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  • Andreas Gursky challenges the notion of photography as a truthful representation by offering alternative readings of images through digital manipulation. His resulting photographic compositions are epic in scale and replete with detail. Often taken from an elevated position, Gursky’s photographs adopt the perspective of a distanced observer in presenting environments on a grand scale. Even so, Gursky’s works do not lose sight of the micro, capturing the minutia within the expanse.

     

    Arirang Festival from Gursky’s Perspective

     

    In 2007, Gursky travelled to Pyongyang, North Korea to document Arirang, an annual festival honoring the nation’s founder, Kim Il-Sung, for one of his most iconic series. In Pyongyang II, the only diptych from the series of five works, Gursky recreates the engaging fascination and awe that one feels as a spectator of this festival. The celebration is held in May Day stadium, drawing hundreds of thousands of viewers and participants, and is one of the most elaborate human performances in the world. Ultimately a multi-media performance that recounts the history of North Korea through acrobatic dancers and a shifting backdrop of images, Arirang is a panorama of carefully choreographed collective movement and action. From his position high above the performance, Gursky captures the spectacle in full.

    "I never claim the picture is a depiction of reality. It’s always a combination of invention and reality, an interpretation of reality. The impressions in your head get mixed up after one and a half hours of Arirang. A picture is not good because its subject is good, but because something has been made discernible, something that gives the picture direction. But I never give up the link to the documentary aspect of it."
    —Andreas Gursky

    In Pyongyang II, Gursky places two images of Arirang side by side, almost merging them into one. The two-dimensional quality of the diptych lends itself to Gursky’s particular mode of pulled-back photographic abstraction— achieved through both a collapsing of depth and an abundance of detail. From there, the scene transforms into a chromatic arrangement of geometry, as broad horizontal stripes of color define the composition.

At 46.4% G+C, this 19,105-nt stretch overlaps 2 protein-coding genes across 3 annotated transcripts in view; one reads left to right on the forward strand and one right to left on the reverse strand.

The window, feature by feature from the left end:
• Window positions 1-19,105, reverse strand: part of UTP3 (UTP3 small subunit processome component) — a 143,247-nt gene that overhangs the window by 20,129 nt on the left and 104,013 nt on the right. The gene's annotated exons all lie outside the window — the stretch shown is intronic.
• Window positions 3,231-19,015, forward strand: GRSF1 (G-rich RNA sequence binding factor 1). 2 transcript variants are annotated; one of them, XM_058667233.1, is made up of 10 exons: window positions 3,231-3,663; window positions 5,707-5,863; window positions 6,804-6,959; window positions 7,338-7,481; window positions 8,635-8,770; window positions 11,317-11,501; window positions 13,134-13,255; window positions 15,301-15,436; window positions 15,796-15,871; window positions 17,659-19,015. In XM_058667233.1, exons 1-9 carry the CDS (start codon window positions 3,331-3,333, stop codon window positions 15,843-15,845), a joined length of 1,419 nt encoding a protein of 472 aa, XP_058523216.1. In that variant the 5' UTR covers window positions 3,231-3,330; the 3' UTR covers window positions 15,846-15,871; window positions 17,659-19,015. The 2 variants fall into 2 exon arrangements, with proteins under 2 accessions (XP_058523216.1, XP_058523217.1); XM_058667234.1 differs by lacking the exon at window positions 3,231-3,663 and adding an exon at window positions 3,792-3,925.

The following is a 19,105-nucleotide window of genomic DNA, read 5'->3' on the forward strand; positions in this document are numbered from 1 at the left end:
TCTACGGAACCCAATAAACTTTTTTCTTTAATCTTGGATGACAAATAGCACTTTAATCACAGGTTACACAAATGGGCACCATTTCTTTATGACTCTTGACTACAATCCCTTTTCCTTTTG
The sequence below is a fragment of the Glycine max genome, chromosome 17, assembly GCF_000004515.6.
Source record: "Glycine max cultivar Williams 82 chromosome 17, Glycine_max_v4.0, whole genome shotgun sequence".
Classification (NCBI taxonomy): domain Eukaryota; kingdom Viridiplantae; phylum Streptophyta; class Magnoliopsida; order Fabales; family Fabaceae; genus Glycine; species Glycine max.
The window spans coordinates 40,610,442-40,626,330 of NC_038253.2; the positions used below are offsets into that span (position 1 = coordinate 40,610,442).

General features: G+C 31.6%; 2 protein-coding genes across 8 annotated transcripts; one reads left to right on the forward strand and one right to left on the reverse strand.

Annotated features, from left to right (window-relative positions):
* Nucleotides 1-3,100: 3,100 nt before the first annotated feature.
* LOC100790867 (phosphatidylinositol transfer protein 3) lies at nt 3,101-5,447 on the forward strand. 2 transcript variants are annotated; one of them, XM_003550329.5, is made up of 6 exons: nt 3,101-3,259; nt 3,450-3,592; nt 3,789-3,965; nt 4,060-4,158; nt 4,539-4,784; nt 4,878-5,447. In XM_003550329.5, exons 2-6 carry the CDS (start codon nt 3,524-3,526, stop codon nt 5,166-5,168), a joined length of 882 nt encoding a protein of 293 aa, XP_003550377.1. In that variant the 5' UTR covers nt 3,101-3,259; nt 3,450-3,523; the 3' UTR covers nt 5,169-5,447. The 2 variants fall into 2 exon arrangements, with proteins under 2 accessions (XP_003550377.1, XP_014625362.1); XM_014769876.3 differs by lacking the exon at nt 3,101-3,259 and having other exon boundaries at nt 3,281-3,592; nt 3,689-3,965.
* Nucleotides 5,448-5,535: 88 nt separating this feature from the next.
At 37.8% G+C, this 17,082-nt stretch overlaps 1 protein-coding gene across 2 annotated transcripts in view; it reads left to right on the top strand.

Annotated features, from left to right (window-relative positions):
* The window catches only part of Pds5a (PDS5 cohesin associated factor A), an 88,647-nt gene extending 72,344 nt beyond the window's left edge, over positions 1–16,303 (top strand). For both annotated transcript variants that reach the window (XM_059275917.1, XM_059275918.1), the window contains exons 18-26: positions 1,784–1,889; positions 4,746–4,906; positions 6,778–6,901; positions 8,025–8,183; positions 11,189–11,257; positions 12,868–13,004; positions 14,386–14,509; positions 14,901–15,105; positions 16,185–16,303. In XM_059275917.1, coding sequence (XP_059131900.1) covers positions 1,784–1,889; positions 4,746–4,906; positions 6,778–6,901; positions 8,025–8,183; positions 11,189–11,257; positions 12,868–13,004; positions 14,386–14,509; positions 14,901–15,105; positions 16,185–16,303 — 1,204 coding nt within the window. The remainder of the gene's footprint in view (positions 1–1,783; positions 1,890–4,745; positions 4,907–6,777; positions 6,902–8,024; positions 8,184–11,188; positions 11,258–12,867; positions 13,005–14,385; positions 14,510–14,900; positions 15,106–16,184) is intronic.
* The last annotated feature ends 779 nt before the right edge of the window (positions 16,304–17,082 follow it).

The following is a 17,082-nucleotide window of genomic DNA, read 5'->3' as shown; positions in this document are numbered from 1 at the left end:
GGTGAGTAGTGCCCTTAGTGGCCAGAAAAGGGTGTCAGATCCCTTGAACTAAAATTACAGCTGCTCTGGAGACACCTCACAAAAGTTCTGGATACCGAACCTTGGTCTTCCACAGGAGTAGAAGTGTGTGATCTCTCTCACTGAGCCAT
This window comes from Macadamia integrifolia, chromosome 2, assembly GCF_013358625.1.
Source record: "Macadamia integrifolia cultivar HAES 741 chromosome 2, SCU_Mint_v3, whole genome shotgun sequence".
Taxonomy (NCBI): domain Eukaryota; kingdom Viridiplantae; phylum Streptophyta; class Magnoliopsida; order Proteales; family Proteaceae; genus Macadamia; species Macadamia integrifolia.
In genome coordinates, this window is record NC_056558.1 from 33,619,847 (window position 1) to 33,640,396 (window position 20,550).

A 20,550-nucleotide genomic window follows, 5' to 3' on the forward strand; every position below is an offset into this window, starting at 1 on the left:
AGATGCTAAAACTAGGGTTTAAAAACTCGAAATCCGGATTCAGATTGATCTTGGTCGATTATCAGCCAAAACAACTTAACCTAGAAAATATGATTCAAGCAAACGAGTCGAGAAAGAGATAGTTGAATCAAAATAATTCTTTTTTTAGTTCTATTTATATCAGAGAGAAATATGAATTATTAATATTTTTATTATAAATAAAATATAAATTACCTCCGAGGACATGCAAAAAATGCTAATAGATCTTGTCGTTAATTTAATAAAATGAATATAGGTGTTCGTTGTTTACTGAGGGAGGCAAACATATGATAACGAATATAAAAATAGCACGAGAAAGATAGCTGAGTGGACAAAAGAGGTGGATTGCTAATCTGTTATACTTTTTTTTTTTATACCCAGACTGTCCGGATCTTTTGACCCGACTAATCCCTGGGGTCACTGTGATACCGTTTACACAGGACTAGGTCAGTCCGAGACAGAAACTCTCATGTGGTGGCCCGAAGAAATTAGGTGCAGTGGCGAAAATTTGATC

The stadium’s background images form the top part of each diptych. During the performance, these backdrops cycle through images of ancient Korean villages, a wagon of revolutionaries, a gun, tractors, and a dove of peace— digestible symbols of history. The mosaic-like quality of these images comes about from the mode of their creation: they are large colorful flip cards held up by schoolchildren. In Pyongyang II, Gursky has chosen to juxtapose an arrangement of doves with a pistol. These top planes hover above an equally constructed demonstration of abstracted military might. At the bottom of each diptych, the North Korean army becomes a geometric composition, radiating outward in concentric diamonds.

     

    The Process

     

    Using two large-format Linhof cameras placed beside each other and setting the exposure time at one-eighth of a second, Gursky makes technical adjustments to account for the resolution and depth of field in his photographs. He captures several exposures, deriving a single final image from an accumulation of raw material. A process of extensive digital editing and lab work follows as Gursky develops his images through montage. Moments are combined and cleaned-up in this condensation of documentary footage as he subjects them to a manipulation that, for Gursky, enhances their authenticity.

     

    • Provenance

      Matthew Marks Gallery, New York
      The Donald Marron Collection, New York (acquired from the above)
      Acquired from the above by the present owner

    • Exhibited

      London, Sprueth Magers, Andreas Gursky, March 22–May 12, 2007 (another example exhibited)
      Munich, Haus der Kunst; Istanbul Museum of Modern Art; Sharjah Art Museum; Melbourne, National Gallery of Victoria; Moscow, Ekaterina Foundation, Andreas Gursky, May 30, 2007–January 27, 2008, pp. 132–133 (another example exhibited and illustrated on the front and back covers)
      Kiev, Pinchuk Art Centre, Rhine on the Dnipro: Julia Stoschek Collection/ Andreas Gursky, September 28-December 14, 2008, n.p. (another example exhibited)
      Kunstmuseum Basel, Andreas Gursky, October, 20, 2007–February 24, 2008, pp. 94–95 (another example exhibited and illustrated)

    • Literature

      Jan Schmidt-Garre, One-Half Revolution and Everything Turns Red: Andreas Gursky in North Korea, 032c, no. 13, June 3, 2007, pp. 107, 109 (another example illustrated)
      Andreas Gursky Architecture, exh. cat., Institut Mathidenhöhe Darmstadt, Darmstadt, 2008, p. 70 (another example illustrated)
      Flinn Blythe “Andreas Gursky: the German photographer capturing the industrial scale of our age,” Hero, May 27, 2020, online (another example illustrated)
      “Andreas Gursky’s sensational photos of North Korea’s mass games,” Public Delivery, January 27, 2021, online (another example illustrated)

Ο ◆398

Pyongyang II

chromogenic print, in artist's frame, diptych
each 81 1/2 x 101 3/4 in. (207 x 258.4 cm)
Executed in 2007, this work is number 2 from an edition of 6.

Full Cataloguing

Estimate
$300,000 - 500,000 

Sold for $339,000

Contact Specialist

Rebekah Bowling
Head of Day Sale, Afternoon Session
New York

1 212 940 1250
[email protected]

 

20th Century & Contemporary Art Day Sale, Afternoon Session

New York Auction 24 June 2021